Shumsky, T. (2018, Oct 16). Bankruptcy filing shifts spotlight to sears’s pension

Shumsky, T. (2018, Oct 16). Bankruptcy filing shifts spotlight to sears’s pension plans; pension benefit guaranty corp. may need to step in if retailer unable to pay pension benefits. Wall Street Journal (Online) 
Sears Holdings Corp.’s decision to seek bankruptcy protection has brought new scrutiny to its underfunded pension plans. It is unclear whether the retailer has the means to pay its 90,000 workers and retirees who stand to benefit from them–and if not, the government may have to step in.
Sears’s bankruptcy includes a tangle of arrangements that put liens on the company’s real estate and intellectual property as protection against spurning its pension debts, and illustrates how much contributions to the plans have weighed on the company’s operations.
Sears, which filed for chapter 11 bankruptcy protection on Monday, has two pension plans that held a combined $2.5 billion in assets and had a funding hole of $1.5 billion at the end of 2017, suggesting that Sears’s plans are roughly 63% funded.
For comparison, the typical pension was 87.6% funded at the end of 2017, according to the Milliman 100 Pension Funding Index, which tracks the funded status of the 100 largest corporate defined-benefit pension plans.
The Pension Benefit Guaranty Corp., the government’s pension insurer, said Monday it expects its guarantees would cover the vast majority of benefits under Sears’s plans. The plans have been frozen for benefit accruals in 1996 for former Kmart participants and in 2005 for Sears’s employees, the agency said. The PBGC, which acts as a backstop to corporate pension funds, receives no taxpayer funding and instead is financed by insurance premiums paid by pension plans.
For now, though, Sears is still on the hook. Its bankruptcy filing didn’t terminate the plans, and the retailer retains responsibility for paying its retirees.
The company has been paying into the plans this year. It made $343 million in contributions during the 26 weeks ended Aug. 4, according to regulatory filings. The plans’ assets likely have increased in value due to a run up in interest rates and stock prices.
Terminating the plans would free up cash for the company to invest in the business, and pension experts say the company may seek to do so.
Last month, Edward Lampert, who at the time was Sears’s chief executive and chairman, blamed pension payments for holding back the company, which had contributed almost $2 billion to its pension plans over the past five years. “Had the company been able to employ those billions of dollars in its operations, we would have been in a better position to compete with other large retail companies, many of which don’t have large pension plans,” Mr. Lampert wrote.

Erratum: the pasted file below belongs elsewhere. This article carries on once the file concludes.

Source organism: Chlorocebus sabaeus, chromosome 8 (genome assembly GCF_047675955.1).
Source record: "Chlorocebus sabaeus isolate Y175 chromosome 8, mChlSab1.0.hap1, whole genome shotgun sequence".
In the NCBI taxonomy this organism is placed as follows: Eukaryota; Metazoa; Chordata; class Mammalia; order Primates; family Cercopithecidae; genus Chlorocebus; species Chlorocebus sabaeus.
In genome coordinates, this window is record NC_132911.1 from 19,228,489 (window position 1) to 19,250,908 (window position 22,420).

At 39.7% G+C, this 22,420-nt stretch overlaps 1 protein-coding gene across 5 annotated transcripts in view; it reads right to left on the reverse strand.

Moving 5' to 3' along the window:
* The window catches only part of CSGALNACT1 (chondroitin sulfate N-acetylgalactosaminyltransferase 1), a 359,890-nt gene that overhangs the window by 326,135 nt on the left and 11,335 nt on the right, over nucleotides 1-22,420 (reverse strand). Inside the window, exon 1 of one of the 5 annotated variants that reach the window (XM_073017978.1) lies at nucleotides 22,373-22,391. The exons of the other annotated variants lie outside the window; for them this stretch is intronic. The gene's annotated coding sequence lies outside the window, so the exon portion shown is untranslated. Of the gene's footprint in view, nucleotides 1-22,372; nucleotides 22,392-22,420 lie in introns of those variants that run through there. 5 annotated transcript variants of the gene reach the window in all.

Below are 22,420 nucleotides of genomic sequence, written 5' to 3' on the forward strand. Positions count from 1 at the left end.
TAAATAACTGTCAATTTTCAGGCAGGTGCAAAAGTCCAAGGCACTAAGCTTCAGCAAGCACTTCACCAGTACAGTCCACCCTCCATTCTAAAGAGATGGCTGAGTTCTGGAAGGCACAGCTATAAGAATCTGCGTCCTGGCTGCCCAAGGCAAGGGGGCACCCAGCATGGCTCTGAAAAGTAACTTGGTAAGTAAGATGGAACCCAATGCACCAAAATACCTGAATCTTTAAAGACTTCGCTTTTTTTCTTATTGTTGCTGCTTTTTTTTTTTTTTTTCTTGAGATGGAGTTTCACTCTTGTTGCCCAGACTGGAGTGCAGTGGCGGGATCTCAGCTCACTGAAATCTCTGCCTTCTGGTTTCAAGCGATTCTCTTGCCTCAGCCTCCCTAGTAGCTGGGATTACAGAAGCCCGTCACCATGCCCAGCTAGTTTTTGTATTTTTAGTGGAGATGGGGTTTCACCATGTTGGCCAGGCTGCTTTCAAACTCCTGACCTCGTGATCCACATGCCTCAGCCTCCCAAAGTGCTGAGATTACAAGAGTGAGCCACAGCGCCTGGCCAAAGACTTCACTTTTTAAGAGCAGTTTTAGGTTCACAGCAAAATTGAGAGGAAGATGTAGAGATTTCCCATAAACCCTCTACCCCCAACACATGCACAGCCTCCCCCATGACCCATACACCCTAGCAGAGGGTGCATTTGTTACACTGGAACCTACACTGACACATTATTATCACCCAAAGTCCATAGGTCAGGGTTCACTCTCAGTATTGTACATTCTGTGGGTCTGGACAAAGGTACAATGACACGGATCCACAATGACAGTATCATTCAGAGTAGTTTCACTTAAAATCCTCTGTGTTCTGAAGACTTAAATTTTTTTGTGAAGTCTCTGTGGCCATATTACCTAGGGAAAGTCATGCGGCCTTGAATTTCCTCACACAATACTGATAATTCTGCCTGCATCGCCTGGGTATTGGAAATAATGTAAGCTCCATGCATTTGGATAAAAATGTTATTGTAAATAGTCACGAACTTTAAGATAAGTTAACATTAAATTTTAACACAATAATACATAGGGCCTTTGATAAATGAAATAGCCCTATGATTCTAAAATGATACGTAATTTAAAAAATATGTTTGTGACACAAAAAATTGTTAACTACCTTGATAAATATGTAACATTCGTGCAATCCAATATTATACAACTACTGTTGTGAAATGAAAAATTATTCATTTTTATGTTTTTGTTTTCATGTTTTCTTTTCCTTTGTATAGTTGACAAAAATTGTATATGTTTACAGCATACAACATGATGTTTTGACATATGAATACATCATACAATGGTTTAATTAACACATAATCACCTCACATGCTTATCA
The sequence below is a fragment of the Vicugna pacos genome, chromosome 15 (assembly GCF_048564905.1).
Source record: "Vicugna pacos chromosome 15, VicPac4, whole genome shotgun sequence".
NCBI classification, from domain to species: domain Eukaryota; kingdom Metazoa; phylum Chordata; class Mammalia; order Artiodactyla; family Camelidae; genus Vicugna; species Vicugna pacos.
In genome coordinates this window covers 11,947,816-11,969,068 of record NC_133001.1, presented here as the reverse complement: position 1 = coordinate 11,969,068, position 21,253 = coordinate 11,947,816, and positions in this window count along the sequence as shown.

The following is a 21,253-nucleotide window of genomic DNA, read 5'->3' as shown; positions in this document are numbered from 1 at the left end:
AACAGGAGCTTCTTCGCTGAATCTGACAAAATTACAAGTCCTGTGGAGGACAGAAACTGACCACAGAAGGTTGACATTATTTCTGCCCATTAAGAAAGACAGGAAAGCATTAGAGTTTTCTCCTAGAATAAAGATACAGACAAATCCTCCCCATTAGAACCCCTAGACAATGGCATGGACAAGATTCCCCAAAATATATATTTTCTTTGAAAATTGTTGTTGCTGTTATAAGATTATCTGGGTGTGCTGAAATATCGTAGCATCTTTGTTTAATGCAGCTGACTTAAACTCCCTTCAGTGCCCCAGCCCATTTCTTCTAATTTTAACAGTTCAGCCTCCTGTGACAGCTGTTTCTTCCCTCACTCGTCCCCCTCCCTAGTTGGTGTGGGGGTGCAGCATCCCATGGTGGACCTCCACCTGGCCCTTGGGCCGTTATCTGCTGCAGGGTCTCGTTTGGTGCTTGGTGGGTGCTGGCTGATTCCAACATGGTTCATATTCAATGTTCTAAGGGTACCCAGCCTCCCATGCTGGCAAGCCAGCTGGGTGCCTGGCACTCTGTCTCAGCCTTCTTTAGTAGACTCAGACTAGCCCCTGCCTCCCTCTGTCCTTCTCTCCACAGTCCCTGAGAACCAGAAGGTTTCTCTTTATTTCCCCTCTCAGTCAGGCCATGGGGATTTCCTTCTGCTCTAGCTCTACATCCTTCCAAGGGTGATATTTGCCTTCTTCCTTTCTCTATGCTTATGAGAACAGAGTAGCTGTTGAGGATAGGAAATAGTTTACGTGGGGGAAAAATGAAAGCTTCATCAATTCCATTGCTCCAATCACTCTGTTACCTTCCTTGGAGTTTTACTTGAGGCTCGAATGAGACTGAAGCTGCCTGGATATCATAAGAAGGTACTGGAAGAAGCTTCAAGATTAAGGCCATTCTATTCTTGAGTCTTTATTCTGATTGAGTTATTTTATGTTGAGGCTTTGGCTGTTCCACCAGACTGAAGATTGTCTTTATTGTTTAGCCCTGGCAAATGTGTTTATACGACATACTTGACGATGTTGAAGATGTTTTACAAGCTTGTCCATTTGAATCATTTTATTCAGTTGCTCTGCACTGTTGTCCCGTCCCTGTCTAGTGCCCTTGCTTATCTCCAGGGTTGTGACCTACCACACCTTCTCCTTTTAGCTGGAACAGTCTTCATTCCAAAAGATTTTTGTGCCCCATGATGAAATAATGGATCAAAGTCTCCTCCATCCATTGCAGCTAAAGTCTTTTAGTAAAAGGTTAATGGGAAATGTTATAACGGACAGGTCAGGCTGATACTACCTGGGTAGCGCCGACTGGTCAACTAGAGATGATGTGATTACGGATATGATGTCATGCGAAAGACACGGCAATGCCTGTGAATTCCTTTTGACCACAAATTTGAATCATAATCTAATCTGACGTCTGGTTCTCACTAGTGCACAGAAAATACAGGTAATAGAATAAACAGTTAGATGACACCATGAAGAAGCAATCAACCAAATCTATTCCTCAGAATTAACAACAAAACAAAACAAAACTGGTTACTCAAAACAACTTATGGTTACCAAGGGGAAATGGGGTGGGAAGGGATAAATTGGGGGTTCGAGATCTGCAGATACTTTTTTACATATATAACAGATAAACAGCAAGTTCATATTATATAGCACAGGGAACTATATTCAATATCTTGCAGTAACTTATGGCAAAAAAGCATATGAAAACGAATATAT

With the bankruptcy, Mr. Lampert stepped down as CEO but remains the company’s chairman.
To terminate the plans, Sears would need to demonstrate to the court it can no longer afford them. The most likely way for Sears to gain court approval would be to show it cannot stay in business or reorganize while funding the plans.
“The PBGC won’t just take over the pension plan because you want them to, said Peggy McDonald, senior vice president and actuary at Prudential Retirement. “You have to be so precariously unable to meet your obligations that the PBGC needs to step in for the benefit of plan participants.”
The vast majority of people covered by the Sears pension plans aren’t expected to see their monthly benefits reduced if the PBGC takes over the plans.
The agency has legal limits on how much it can pay out per beneficiary, but the size and scope of Sears’s plans suggest that most plan participants are below the threshold.
“The people who will be protected the most will be the rank and file,” said Eric Hananel, tax principal at accounting and consulting firm UHY Advisors Inc. Ordinary workers typically receive less of a haircut on benefits following a bankruptcy proceeding than higher-ranked executives who are due a larger pension payout.
Sears lists the PBGC as its biggest unsecured creditor in court documents, with a claim described as “unknown.” Pension experts said the agency’s claim is contingent on the company terminating the pension plans.
PBGC has additional levers to pull in a negotiation before assuming control over the pension plan. Sears had struck a pension plan protection and forbearance agreement with the PBGC in 2016 that granted the agency so-called “springing liens” on the intellectual property tied to Sears’s Kenmore and DieHard brands. Those liens would be triggered only under certain conditions, such as if Sears failed to make payments to its pension plans.
PBGC can initiate an involuntary plan term, based on factors such as a failure to meet minimum statutory funding requirements or an expectation the PBGC’s long-run loss with respect to the plan will increase unreasonably. In this case, the agency would need to decide that this scenario is the best way forward for the beneficiaries.
For now, however, the future of the plans remains unclear, industry experts said, as Sears has yet to indicate whether it will seek approval to terminate the pension plans.
Write to Tatyana Shumsky at
Credit: By Tatyana Shumsky